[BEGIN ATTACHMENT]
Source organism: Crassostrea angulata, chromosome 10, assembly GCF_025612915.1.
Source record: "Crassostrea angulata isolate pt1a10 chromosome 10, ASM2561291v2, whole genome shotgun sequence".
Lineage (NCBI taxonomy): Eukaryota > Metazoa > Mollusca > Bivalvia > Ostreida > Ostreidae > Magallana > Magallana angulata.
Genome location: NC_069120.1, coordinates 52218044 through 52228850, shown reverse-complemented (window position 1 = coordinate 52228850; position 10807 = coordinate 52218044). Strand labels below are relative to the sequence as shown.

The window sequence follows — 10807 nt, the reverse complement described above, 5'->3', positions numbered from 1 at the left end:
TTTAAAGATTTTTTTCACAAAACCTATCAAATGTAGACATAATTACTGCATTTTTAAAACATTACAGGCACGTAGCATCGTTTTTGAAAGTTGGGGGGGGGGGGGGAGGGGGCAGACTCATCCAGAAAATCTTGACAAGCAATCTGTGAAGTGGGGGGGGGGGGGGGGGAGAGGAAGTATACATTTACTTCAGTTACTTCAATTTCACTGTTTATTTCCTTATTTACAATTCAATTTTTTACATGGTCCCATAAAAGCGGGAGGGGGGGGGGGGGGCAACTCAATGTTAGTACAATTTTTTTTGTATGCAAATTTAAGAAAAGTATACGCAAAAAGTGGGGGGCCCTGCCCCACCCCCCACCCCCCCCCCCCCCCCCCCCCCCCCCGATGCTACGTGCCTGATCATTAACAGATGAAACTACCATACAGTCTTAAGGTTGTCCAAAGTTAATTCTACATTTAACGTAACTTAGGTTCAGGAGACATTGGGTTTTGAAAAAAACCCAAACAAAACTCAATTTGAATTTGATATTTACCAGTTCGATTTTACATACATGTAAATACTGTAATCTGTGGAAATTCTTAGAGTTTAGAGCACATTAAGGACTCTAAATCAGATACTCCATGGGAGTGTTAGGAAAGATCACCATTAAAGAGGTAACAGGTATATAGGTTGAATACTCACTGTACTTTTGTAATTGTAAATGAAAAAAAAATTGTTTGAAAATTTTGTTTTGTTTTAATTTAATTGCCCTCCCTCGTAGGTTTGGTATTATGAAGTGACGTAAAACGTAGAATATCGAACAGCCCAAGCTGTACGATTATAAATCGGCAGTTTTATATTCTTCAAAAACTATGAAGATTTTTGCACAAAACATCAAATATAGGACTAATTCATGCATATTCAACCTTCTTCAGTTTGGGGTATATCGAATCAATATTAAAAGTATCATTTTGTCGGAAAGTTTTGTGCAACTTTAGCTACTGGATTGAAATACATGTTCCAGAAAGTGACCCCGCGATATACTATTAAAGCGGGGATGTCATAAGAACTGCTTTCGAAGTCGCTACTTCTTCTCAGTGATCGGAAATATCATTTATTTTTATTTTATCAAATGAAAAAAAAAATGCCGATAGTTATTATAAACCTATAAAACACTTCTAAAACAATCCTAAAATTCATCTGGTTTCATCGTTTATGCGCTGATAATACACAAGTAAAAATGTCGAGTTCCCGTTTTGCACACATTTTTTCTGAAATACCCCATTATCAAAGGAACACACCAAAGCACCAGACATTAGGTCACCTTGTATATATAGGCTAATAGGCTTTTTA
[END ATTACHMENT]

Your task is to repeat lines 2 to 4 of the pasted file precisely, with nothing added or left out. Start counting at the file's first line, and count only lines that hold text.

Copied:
Source record: "Crassostrea angulata isolate pt1a10 chromosome 10, ASM2561291v2, whole genome shotgun sequence".
Lineage (NCBI taxonomy): Eukaryota > Metazoa > Mollusca > Bivalvia > Ostreida > Ostreidae > Magallana > Magallana angulata.
Genome location: NC_069120.1, coordinates 52218044 through 52228850, shown reverse-complemented (window position 1 = coordinate 52228850; position 10807 = coordinate 52218044). Strand labels below are relative to the sequence as shown.